RedBull Creation 2013: final thoughts and recap

I have arrived home safely, and I’ll spare you the long and boring story of how horribly my airline experiences were, both directions. The contest was delightful. Not only did I get to watch the teams compete, I got to meet people that I’ve wanted to meet for a long time.  The judges and shop monitors were a delight to talk with and work with. There are some great daily recap videos on the creation website, but I can’t embed them.

You’re probably wondering who won. Well, that was announced after I left. The public hadn’t even begun to vote on people’s choice (we weren’t even finished building the sign with the voting buttons!).

The judges were from all different areas of expertise. We had a form to fill out for each project that had several different values. There was functionality, aesthetics, resourcefulness, and some other stuff I can’t remember right now. [Greg] put together the criteria and I think he did a fantastic job at making the judging fair and balanced.

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Causing trouble at RedBull Creation 2013

Skullduggery systems (a first time participant) came up with an extremely ambitious idea for their instrument. It was to be a jug, that would have a changing pitch based on water being pumped in and out. Ultimately, they ran into a few issues that meant that the effect wasn’t quite what they were looking for. They shouldn’t feel too bad, a bunch of teams didn’t succeed in making things the first year they participated.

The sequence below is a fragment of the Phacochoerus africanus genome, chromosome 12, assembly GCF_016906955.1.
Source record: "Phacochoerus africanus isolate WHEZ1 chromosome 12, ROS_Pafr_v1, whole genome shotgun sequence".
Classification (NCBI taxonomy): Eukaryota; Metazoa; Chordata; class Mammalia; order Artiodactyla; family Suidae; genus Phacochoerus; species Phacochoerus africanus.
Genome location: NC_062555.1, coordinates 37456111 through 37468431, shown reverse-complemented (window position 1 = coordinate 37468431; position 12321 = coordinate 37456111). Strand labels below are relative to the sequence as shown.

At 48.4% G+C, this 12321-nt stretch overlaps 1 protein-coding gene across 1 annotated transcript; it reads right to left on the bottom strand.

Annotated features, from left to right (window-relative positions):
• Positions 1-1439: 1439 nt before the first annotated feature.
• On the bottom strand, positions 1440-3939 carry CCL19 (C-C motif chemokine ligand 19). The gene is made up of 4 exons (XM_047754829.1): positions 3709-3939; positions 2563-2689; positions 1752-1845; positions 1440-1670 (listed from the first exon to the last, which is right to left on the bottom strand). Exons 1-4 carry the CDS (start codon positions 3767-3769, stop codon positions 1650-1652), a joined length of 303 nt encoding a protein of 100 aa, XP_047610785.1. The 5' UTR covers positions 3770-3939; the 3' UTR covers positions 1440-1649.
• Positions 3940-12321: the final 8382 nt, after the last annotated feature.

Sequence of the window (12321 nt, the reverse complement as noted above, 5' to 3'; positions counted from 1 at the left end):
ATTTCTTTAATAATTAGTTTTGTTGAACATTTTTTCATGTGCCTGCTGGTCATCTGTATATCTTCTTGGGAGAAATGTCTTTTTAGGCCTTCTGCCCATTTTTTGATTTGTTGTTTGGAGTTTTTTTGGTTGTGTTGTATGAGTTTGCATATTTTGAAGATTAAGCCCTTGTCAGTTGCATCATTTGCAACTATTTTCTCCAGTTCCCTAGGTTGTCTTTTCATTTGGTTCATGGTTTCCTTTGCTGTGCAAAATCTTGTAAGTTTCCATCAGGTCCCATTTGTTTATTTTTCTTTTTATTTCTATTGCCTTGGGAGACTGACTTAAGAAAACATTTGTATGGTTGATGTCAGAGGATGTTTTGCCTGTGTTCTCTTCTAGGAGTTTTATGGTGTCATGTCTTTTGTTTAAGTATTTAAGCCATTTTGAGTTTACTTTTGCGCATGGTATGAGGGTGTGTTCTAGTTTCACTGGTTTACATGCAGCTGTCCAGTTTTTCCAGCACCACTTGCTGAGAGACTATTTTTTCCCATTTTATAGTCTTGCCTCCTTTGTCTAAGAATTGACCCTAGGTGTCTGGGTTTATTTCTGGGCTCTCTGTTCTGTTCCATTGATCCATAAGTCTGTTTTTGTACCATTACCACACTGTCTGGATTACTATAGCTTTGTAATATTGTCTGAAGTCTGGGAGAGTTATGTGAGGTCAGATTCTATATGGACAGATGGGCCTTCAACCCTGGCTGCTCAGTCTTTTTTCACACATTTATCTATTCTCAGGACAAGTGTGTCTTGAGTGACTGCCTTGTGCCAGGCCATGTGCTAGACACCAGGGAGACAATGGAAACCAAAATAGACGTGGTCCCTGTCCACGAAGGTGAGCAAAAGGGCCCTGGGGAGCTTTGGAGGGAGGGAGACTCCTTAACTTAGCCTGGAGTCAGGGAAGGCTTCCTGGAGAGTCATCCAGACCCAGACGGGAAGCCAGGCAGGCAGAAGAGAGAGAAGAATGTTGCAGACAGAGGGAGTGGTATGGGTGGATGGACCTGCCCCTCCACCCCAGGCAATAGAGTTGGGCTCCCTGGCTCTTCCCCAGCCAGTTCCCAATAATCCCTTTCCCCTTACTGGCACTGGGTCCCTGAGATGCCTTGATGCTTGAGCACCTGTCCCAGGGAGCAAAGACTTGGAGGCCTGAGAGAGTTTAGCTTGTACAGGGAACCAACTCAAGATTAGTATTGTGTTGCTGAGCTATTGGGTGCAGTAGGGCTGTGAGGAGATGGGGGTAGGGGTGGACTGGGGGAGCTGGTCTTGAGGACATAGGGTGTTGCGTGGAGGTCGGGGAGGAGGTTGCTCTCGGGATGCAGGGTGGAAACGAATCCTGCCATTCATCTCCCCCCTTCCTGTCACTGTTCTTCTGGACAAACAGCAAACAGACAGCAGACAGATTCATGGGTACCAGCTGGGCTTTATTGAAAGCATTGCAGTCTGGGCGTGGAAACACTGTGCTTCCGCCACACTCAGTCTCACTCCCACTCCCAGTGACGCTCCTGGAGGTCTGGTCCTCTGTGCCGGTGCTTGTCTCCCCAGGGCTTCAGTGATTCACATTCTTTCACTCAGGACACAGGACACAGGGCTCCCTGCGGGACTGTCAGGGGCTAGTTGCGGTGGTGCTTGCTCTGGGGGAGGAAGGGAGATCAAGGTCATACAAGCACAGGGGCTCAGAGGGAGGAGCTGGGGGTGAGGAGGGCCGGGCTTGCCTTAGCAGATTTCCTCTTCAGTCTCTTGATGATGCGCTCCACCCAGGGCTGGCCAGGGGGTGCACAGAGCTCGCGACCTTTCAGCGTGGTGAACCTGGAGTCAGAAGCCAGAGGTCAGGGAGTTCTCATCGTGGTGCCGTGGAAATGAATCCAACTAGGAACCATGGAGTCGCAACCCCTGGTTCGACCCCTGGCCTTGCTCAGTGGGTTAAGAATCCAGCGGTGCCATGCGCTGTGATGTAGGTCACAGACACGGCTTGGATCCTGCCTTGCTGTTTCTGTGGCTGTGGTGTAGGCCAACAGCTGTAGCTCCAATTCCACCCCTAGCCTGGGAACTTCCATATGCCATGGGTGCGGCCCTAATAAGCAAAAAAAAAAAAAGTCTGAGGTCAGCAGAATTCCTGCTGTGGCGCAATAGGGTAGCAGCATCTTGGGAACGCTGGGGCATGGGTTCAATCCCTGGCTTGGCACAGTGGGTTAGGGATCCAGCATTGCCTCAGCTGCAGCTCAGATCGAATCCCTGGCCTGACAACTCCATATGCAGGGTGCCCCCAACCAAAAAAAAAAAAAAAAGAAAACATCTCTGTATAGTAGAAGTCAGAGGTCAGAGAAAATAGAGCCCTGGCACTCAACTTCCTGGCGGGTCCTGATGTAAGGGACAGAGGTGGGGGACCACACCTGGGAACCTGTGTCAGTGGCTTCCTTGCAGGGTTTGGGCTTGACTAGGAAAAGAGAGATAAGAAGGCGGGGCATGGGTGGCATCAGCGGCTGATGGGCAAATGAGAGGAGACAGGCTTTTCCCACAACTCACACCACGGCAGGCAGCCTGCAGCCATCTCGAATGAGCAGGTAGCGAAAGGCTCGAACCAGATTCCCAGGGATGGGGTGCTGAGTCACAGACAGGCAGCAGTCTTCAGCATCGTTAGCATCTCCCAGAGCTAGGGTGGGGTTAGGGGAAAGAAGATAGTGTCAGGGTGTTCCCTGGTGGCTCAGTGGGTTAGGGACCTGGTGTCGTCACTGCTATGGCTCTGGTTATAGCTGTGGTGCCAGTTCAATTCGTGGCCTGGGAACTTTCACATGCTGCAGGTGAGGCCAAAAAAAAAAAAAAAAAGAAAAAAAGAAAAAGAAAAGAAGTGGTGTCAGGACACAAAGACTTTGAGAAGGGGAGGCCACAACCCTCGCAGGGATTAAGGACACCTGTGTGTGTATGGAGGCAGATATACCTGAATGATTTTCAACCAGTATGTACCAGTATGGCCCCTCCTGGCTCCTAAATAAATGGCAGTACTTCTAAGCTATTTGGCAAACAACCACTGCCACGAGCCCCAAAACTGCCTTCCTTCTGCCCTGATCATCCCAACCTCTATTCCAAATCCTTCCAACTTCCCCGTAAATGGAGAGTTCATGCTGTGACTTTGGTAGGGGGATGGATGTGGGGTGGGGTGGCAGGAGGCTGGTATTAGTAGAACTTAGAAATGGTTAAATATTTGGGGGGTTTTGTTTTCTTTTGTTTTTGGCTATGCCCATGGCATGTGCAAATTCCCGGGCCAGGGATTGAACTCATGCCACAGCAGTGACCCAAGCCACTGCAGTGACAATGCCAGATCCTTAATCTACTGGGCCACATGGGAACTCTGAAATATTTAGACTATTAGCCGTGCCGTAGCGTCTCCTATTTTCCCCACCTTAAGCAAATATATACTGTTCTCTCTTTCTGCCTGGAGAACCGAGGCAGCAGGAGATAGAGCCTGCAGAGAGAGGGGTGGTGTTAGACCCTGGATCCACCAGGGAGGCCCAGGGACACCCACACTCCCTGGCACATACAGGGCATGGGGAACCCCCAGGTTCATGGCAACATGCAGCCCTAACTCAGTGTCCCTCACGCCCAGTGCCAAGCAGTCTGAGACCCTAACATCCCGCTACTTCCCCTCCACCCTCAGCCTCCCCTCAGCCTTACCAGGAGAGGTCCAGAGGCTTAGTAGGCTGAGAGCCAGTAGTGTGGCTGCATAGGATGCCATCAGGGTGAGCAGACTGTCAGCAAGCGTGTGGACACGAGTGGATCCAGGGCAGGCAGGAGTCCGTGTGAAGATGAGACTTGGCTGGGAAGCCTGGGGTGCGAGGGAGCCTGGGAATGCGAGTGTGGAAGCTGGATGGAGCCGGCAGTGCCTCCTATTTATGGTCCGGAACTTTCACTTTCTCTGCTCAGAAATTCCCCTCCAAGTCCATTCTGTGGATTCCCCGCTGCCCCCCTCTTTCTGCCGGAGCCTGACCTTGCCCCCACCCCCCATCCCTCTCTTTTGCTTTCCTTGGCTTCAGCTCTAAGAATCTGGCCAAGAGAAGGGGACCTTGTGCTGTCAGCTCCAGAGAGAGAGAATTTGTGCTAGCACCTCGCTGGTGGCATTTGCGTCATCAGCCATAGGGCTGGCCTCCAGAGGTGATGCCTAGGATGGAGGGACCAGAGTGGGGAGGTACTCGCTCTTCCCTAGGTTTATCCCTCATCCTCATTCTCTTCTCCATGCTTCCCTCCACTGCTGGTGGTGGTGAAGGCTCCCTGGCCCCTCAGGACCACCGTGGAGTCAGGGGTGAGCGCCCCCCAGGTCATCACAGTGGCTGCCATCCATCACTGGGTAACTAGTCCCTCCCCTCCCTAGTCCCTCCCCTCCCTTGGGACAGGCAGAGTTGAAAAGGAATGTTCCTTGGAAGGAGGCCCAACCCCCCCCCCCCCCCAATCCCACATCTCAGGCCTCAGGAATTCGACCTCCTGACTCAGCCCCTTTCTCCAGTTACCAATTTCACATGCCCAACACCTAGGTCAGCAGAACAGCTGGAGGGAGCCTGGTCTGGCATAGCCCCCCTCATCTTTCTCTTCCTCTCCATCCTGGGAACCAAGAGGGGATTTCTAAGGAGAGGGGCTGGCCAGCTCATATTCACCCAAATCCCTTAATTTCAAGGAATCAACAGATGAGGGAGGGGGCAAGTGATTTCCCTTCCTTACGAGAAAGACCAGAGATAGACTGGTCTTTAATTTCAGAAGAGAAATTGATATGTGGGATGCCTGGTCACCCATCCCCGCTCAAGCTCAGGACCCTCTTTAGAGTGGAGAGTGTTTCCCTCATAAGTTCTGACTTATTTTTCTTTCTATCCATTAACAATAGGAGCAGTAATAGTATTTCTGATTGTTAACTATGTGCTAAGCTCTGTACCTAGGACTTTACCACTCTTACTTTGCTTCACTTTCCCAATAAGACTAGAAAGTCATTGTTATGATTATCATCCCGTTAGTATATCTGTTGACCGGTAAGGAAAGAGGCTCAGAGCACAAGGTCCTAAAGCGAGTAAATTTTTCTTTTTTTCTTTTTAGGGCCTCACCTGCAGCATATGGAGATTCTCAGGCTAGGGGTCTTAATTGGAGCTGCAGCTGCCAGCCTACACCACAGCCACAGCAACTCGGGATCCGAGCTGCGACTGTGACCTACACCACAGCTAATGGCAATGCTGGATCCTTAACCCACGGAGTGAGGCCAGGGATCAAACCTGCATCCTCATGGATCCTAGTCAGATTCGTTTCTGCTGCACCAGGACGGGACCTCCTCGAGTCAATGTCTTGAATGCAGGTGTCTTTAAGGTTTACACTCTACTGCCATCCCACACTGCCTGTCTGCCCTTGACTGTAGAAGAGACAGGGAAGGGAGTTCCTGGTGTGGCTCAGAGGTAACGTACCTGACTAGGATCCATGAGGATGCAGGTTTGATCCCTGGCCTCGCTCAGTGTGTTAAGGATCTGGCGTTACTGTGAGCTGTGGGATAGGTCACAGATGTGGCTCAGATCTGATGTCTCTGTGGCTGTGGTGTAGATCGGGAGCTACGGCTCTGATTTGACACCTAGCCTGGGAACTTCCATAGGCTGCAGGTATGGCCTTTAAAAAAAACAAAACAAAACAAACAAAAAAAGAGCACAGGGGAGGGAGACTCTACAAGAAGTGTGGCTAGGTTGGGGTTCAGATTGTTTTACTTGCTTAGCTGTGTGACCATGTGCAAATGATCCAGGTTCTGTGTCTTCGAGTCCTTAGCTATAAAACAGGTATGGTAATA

What their instrument did do, however, I found simply delightful. The jug sounded just like feedback from the sound system. The contest was happening during a big music festival called the NorthSide festival.  There was a stage and a huge crowd most of the time.  They were testing their jug and we noticed that the band on stage (with a full crowd at the time), had stopped playing and was checking all their equipment. The sound guys were running around like crazy. They thought they were getting feedback.

We held off for a while and decided we would wait till sound checks to mess with them. While we wanted to cause trouble, we didn’t want to ruin the show for an entire crowd.  As you can see in the video, the sound is very much like feedback. They would begin to play, then stop to track down this mysterious feedback. We even tricked [Tyler] the announcer that was talking over our local sound system in the Redbull tent (by accident, I assure you).

The secret projects at the RedBull Creation Challenge

You’ve all already seen that there are 6 teams making some kind of a musical instrument. However, there are two more projects that have materialized out of nowhere and are looking like a lot of fun.

In the shop, there are “Shop Monitors”, artists and hackers who are here to help the teams get stuff built. There are also the judges. Since all of us have some experience and craving for making things, you can imagine that no one is just twiddling their thumbs.

[Greg] the lead judge has taken this opportunity to play with the plasma cutter and various metal working tools and is making a voting system so that the public can walk up and hit a button to vote on their favorite. Yup, those are easy buttons you see there. This thing is shaping up to be pretty nice looking thanks to that cutting machine and [Greg's] hard work.